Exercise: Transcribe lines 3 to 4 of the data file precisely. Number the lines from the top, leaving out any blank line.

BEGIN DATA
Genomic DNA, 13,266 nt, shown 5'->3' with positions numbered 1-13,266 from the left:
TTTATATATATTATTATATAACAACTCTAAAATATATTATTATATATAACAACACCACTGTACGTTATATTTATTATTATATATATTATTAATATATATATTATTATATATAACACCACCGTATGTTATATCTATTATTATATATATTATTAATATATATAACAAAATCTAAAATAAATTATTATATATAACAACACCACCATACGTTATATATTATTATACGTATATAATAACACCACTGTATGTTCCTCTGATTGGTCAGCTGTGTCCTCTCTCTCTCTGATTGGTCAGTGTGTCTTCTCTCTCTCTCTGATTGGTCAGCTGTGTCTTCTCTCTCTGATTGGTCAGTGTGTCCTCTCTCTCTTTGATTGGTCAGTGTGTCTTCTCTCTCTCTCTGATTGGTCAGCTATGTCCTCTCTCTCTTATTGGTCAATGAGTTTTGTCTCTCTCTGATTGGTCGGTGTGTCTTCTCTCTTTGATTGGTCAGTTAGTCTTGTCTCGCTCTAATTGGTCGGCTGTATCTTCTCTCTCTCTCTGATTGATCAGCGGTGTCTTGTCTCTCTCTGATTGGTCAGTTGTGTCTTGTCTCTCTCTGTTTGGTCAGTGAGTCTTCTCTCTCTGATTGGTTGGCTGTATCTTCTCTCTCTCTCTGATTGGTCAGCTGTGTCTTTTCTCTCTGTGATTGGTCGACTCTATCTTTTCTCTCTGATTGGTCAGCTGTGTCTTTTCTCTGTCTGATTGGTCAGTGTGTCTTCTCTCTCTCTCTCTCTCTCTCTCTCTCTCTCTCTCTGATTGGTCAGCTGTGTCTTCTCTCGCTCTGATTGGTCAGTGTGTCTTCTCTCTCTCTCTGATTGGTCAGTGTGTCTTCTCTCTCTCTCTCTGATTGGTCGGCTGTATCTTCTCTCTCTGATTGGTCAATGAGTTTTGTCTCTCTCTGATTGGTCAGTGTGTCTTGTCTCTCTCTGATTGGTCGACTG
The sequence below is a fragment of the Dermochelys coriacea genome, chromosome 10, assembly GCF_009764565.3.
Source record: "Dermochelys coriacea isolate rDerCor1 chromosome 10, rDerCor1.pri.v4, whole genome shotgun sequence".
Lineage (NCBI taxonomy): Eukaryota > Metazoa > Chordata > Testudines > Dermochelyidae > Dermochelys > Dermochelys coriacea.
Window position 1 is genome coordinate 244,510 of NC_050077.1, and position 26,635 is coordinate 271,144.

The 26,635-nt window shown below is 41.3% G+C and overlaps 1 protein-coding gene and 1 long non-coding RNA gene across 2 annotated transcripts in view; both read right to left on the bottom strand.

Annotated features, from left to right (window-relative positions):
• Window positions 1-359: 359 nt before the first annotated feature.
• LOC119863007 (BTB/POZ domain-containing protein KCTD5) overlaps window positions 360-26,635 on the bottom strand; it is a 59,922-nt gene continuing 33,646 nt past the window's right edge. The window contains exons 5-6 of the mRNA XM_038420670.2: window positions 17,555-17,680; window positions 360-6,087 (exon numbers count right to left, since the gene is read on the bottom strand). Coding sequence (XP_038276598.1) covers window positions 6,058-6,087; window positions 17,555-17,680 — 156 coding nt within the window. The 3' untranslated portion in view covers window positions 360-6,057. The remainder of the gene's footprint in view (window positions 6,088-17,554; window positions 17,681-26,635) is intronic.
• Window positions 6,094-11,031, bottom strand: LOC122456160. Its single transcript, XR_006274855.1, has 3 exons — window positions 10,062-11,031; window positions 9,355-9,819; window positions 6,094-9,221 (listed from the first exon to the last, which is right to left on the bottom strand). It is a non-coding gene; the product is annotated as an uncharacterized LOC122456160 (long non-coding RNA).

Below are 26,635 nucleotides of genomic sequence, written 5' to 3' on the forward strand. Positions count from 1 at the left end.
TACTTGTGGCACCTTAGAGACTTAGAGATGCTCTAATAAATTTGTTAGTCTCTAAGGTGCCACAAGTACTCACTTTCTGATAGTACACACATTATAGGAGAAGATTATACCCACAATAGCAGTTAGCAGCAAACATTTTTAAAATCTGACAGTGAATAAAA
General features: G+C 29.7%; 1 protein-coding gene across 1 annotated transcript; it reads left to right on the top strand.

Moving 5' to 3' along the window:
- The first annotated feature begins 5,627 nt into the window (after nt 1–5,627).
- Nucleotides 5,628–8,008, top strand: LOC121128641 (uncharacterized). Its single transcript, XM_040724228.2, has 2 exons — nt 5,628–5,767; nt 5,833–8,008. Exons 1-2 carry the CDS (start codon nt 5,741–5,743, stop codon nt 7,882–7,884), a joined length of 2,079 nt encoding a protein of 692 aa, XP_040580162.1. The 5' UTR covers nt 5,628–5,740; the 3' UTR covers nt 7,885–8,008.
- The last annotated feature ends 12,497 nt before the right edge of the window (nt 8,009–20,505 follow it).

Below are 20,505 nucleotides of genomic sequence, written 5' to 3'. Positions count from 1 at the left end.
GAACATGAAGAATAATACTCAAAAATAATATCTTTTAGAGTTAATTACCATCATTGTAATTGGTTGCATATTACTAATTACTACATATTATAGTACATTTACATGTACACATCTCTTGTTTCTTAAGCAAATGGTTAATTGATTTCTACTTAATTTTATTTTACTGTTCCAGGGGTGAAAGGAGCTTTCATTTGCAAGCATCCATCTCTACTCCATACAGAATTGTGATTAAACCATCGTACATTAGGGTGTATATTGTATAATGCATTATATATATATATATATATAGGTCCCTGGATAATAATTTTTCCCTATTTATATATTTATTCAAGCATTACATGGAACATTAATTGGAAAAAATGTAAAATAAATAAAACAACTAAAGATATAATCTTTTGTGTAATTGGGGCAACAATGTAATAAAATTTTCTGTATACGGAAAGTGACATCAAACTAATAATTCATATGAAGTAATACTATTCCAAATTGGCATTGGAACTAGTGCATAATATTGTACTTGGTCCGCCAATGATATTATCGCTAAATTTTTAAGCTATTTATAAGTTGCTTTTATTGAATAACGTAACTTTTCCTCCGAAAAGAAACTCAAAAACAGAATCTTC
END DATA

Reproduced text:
The sequence below is a fragment of the Dermochelys coriacea genome, chromosome 10, assembly GCF_009764565.3.
Source record: "Dermochelys coriacea isolate rDerCor1 chromosome 10, rDerCor1.pri.v4, whole genome shotgun sequence".